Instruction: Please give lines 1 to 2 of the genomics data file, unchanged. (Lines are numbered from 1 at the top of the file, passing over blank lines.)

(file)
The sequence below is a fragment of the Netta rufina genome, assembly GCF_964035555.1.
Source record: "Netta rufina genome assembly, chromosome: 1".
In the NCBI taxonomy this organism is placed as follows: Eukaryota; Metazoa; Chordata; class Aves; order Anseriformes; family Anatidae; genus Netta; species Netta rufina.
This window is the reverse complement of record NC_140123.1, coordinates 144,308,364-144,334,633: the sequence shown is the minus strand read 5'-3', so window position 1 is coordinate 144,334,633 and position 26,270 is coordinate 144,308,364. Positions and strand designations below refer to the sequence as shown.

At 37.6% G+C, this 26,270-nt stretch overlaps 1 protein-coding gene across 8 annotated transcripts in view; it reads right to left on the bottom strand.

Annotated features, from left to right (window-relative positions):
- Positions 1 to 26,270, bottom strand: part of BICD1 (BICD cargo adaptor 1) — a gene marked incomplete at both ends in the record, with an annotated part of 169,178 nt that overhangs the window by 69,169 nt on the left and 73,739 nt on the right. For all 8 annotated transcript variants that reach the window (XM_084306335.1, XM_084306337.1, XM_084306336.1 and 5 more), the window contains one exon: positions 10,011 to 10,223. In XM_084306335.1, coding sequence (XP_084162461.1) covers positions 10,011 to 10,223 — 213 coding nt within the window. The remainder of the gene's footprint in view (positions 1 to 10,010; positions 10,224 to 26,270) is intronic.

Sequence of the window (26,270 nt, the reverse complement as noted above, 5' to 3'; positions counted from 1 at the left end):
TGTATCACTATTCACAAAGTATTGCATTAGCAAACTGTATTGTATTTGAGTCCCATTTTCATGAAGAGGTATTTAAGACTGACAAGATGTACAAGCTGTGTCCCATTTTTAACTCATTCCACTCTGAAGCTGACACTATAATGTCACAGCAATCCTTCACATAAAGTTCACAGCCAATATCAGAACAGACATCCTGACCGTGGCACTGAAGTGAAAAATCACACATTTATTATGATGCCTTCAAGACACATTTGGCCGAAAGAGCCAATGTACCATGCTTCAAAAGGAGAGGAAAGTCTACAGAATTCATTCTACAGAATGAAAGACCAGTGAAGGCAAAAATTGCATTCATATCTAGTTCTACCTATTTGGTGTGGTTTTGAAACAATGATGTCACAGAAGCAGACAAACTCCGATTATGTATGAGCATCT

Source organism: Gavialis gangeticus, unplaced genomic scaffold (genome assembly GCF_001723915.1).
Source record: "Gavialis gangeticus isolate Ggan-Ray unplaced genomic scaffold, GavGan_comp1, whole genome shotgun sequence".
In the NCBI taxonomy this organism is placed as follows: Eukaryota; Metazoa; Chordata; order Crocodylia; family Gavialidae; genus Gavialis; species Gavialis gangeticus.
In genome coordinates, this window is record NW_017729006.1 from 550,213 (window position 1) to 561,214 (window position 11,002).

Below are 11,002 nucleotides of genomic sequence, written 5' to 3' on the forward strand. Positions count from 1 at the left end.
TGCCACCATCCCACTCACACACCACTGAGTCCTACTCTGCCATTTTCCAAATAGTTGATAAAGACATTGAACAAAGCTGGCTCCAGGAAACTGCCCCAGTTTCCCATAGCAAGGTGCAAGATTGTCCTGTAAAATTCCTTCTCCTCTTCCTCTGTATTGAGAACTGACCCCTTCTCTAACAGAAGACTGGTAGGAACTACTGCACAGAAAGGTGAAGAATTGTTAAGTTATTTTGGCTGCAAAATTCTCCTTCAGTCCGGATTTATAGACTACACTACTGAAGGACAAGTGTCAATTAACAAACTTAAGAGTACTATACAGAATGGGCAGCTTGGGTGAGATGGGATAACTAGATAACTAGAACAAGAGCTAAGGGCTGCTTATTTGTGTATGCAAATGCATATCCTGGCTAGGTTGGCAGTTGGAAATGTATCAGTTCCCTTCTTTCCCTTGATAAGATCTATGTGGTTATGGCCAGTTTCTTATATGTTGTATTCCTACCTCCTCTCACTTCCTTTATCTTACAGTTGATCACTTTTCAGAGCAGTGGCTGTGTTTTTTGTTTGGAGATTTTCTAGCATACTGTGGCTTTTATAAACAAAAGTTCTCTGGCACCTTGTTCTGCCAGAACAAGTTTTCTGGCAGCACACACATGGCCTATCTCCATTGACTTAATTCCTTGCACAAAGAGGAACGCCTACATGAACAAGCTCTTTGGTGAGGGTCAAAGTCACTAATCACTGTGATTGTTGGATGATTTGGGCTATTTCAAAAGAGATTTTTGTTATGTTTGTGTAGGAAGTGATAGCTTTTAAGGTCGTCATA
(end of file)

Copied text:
The sequence below is a fragment of the Netta rufina genome, assembly GCF_964035555.1.
Source record: "Netta rufina genome assembly, chromosome: 1".